Why is my credit score important?
A credit score is a very powerful piece of information. It is a single number, linked to your personal South African ID number, which is quite possibly the single most important number when it comes to how businesses will view you financially. It is also completely objective and impossible to manipulate. And because of all this, almost every business that needs to decide if they want to work with you or not, will use your credit score as a guide.
Your credit score is a single number (usually out of 1000) linked to your ID number, which represents how likely you are to repay your credit accounts. This is calculated by various credit bureaus and is often referred to as your ‘credit worthiness’. A high number (say anything above 600 out of 1000) means your credit worthiness is considered good. And a low number (say below 400 out of 1000) means your credit worthiness is considered bad.
Here are some examples of how your credit score can be used:
- A loan provider could decline you for a loan or may offer you a different interest rate based on your score. Typically, if you have a better credit score, you’ll be offered lower interest rates.
- A car insurance company may offer you a better deal on insurance if you have a good credit score. They may also choose to not insure you at all if your score is bad.
- A recruitment company may offer you a job if you have a good score. Bad score = no job.
- A landlord may decide not to let you rent their property if you have a bad credit score.
- A cellphone company may not give you a cellphone contract if you have a bad credit score.
- A retailer (like Edgars, Mr Price or Foschini) will not give you a store card if you have a bad credit score.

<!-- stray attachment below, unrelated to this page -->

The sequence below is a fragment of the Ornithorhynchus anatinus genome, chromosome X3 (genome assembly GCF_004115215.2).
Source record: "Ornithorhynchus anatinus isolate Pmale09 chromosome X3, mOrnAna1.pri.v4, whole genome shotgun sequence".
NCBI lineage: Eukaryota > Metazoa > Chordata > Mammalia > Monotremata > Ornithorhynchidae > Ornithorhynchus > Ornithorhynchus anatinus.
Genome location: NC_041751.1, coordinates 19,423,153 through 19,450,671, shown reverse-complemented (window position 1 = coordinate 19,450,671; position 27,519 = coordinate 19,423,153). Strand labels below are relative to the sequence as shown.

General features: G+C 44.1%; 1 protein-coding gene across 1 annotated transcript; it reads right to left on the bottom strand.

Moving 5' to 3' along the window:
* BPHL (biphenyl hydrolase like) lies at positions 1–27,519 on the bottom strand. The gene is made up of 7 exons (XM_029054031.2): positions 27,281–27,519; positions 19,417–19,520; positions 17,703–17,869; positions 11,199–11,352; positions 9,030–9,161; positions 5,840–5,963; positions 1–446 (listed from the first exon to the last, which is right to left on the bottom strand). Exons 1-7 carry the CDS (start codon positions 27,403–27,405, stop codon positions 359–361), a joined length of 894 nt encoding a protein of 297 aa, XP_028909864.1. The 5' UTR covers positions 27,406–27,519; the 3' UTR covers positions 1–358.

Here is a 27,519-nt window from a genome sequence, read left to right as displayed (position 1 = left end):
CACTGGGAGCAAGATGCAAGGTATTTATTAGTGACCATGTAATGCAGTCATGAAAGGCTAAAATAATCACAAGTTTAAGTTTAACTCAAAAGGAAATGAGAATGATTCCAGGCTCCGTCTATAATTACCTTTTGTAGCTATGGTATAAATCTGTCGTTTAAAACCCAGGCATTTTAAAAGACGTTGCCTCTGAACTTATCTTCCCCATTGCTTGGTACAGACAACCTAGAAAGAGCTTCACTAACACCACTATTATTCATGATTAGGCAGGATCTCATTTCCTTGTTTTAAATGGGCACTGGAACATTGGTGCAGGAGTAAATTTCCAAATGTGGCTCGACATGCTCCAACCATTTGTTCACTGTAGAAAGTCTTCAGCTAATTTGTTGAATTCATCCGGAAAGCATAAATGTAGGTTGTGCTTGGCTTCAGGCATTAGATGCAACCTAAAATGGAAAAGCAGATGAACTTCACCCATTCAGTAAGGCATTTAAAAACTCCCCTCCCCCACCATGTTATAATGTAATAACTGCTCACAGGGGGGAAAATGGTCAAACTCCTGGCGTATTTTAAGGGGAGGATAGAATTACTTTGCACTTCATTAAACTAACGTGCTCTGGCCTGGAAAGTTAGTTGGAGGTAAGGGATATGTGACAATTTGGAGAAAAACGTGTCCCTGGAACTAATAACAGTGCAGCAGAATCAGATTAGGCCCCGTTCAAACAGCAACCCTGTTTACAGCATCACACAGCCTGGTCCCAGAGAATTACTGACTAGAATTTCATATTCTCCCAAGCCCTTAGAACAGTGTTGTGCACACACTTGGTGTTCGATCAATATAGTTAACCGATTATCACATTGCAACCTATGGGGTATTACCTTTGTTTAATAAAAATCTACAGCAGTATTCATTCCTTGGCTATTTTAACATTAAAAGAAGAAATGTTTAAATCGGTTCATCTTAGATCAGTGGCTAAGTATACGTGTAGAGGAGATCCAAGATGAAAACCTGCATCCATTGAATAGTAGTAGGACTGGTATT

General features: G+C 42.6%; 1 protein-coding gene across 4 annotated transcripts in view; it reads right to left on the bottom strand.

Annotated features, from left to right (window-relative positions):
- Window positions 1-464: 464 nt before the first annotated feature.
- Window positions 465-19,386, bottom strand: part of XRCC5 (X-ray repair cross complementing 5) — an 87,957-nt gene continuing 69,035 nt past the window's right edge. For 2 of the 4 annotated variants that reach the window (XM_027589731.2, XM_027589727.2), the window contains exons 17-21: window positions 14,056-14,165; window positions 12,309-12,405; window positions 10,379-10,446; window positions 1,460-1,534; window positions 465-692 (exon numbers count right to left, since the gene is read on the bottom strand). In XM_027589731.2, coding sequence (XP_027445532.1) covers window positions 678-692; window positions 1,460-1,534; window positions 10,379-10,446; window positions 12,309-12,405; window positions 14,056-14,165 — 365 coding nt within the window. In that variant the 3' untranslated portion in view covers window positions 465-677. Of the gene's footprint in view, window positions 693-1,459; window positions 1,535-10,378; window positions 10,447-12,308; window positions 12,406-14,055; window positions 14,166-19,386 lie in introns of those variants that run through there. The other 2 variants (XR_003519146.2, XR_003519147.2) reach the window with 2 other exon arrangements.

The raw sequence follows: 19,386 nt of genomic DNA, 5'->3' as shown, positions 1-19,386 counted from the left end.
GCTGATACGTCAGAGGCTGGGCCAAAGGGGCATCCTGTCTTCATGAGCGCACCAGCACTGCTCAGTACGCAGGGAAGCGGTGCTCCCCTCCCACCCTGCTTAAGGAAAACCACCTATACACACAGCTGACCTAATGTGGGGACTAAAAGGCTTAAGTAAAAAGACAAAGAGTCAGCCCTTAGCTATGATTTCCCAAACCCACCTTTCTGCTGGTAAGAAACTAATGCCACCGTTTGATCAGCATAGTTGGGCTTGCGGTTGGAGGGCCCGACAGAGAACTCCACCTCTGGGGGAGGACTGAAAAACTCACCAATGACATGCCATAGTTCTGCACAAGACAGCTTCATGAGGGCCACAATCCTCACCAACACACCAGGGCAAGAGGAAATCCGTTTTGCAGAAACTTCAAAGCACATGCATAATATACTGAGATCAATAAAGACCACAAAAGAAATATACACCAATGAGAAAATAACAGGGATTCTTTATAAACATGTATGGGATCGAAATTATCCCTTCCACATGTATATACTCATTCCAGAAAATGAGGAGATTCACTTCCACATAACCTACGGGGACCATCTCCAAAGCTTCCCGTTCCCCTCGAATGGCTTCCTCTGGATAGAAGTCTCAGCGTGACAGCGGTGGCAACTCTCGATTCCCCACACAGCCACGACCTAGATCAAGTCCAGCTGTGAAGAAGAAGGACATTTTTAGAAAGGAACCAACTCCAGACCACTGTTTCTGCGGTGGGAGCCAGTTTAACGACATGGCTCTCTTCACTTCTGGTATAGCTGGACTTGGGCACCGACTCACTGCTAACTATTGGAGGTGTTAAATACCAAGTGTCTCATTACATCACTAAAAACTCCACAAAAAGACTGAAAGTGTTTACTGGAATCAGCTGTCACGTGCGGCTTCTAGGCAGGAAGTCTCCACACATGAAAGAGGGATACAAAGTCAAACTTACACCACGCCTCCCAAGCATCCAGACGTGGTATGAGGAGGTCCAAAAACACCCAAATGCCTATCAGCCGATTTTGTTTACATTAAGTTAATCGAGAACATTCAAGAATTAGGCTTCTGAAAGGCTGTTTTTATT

The list goes on and on, but the point is that practically every aspect of your financial life is governed by your credit score.
The bottom line is that if you have a good credit score, you can have a good financial life. If you have a bad credit score, it is likely that you will battle financially. You may not be able to get that job you want, or buy the car you really need, or rent the flat you’ve set your sights on. You may not even be able to buy airtime or food on credit when you really need those things.
You need to think of your credit score as your own personal financial asset – how you treat your credit score will directly affect how good your financial life is.
At MoneyShop we’ve tried to make it really easy for every South African to access their credit score. We’ve also made it completely free – click here to view yours now.
If you’ve read this far, then you’re taking your first steps to start working on your financial fitness – so well done! And don’t despair if you currently don’t have a great credit score, as there’s lots you can do to improve it. Over the next few weeks we’ll be sharing tips and tricks on how to improve your score and start to become financially fit, so watch this space.